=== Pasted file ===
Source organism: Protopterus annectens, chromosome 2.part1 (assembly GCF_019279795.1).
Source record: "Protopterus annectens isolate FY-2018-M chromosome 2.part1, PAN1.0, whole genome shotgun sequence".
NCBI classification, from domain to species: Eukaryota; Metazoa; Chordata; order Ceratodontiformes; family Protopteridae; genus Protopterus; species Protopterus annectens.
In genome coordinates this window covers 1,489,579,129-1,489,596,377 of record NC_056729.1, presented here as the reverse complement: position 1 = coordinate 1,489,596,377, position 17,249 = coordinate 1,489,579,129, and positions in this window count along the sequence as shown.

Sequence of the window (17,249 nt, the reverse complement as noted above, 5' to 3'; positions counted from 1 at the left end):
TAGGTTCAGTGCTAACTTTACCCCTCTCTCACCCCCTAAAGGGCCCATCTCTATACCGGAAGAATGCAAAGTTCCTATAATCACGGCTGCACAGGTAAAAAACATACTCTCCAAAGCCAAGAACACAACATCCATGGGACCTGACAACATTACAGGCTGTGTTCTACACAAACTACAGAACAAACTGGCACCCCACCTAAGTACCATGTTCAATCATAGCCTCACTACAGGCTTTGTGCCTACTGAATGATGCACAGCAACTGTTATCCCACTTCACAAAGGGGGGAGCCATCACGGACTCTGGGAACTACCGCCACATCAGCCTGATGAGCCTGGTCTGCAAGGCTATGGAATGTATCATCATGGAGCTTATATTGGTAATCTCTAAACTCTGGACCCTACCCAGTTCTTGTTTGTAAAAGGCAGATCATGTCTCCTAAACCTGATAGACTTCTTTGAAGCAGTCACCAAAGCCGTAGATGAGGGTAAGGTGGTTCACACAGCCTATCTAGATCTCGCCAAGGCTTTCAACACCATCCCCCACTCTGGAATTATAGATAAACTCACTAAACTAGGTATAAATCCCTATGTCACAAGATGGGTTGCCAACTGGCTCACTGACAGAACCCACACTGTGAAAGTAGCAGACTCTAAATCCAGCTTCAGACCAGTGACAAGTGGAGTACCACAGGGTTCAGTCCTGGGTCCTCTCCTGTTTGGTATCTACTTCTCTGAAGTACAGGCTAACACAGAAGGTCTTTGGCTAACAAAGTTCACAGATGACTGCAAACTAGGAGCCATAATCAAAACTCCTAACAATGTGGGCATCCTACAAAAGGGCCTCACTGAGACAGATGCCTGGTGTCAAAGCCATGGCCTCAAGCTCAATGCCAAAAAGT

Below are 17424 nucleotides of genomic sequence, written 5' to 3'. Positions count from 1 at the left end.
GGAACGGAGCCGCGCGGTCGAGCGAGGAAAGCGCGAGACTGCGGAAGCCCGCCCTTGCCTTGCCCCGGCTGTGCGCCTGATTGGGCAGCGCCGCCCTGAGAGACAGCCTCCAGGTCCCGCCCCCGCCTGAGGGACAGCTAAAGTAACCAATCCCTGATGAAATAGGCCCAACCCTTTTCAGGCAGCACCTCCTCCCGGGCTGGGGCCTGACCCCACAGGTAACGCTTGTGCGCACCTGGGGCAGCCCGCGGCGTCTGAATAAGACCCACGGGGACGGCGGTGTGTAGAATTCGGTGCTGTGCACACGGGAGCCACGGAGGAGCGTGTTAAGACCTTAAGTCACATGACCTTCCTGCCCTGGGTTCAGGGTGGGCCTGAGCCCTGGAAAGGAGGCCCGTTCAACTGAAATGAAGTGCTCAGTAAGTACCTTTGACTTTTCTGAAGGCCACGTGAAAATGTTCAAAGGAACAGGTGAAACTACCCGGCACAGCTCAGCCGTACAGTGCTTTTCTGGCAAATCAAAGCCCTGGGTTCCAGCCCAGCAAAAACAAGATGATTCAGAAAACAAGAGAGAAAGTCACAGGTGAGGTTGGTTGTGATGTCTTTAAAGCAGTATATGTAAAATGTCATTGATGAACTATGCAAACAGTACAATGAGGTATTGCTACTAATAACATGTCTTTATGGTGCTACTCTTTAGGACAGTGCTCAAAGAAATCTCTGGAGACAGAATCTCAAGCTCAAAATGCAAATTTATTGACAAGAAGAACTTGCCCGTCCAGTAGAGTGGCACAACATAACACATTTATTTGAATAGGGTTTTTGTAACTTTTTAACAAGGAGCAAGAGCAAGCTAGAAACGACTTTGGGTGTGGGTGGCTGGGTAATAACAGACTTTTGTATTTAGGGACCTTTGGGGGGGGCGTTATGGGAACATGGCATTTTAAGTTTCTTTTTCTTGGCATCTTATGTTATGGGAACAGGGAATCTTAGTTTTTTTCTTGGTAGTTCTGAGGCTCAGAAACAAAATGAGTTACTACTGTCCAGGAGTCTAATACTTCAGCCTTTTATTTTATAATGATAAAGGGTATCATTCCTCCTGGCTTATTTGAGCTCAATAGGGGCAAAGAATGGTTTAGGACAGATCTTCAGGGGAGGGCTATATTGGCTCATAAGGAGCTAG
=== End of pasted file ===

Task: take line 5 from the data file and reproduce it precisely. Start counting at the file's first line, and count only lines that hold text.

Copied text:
Sequence of the window (17,249 nt, the reverse complement as noted above, 5' to 3'; positions counted from 1 at the left end):